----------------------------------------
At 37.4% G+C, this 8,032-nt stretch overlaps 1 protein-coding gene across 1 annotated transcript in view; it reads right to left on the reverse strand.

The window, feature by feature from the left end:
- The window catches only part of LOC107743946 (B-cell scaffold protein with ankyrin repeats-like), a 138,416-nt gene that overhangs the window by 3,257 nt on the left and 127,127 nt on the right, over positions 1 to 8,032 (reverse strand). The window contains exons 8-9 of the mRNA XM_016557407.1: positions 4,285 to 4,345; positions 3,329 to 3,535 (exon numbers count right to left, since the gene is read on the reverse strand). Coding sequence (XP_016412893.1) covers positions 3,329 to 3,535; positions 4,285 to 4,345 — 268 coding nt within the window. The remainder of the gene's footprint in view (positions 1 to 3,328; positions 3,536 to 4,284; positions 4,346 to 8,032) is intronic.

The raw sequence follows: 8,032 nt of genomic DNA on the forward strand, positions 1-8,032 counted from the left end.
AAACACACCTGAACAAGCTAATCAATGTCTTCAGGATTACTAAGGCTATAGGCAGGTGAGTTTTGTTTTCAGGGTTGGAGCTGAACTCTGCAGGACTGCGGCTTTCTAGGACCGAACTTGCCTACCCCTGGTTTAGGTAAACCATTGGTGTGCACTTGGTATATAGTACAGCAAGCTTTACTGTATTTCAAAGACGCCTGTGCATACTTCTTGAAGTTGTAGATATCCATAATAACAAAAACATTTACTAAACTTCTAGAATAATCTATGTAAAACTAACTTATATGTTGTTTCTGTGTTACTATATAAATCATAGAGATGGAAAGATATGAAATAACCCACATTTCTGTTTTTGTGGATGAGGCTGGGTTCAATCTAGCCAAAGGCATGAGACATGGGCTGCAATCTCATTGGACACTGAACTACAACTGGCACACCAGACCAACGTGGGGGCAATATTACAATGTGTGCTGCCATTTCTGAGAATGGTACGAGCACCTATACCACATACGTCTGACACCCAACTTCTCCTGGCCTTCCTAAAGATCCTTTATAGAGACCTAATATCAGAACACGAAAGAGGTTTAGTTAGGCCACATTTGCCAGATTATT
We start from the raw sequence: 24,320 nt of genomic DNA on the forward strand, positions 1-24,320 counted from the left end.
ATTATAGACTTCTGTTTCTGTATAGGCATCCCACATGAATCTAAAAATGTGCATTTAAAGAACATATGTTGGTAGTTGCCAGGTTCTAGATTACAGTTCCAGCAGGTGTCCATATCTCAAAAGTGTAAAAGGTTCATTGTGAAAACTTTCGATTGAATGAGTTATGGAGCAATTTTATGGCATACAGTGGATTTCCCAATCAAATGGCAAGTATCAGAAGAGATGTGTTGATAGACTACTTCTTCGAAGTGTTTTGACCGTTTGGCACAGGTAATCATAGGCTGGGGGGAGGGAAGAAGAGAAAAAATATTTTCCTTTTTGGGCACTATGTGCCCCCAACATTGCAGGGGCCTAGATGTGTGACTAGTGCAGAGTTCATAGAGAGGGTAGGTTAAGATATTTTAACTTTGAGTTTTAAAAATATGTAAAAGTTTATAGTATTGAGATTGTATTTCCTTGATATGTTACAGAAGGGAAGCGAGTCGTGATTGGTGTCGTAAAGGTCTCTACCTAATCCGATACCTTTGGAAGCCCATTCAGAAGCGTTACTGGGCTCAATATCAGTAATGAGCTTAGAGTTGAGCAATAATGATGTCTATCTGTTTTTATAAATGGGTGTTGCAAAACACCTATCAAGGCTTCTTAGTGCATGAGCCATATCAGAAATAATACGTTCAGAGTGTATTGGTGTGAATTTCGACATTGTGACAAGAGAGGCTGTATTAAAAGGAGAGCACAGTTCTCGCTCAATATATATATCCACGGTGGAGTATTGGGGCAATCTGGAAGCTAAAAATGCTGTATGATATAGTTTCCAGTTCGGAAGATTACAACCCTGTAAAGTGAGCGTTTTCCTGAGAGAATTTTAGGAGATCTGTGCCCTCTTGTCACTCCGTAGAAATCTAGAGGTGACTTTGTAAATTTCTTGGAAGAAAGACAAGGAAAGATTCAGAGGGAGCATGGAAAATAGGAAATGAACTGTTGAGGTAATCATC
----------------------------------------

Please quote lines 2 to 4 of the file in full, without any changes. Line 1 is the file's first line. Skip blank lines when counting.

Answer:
The window, feature by feature from the left end:
- The window catches only part of LOC107743946 (B-cell scaffold protein with ankyrin repeats-like), a 138,416-nt gene that overhangs the window by 3,257 nt on the left and 127,127 nt on the right, over positions 1 to 8,032 (reverse strand). The window contains exons 8-9 of the mRNA XM_016557407.1: positions 4,285 to 4,345; positions 3,329 to 3,535 (exon numbers count right to left, since the gene is read on the reverse strand). Coding sequence (XP_016412893.1) covers positions 3,329 to 3,535; positions 4,285 to 4,345 — 268 coding nt within the window. The remainder of the gene's footprint in view (positions 1 to 3,328; positions 3,536 to 4,284; positions 4,346 to 8,032) is intronic.

The raw sequence follows: 8,032 nt of genomic DNA on the forward strand, positions 1-8,032 counted from the left end.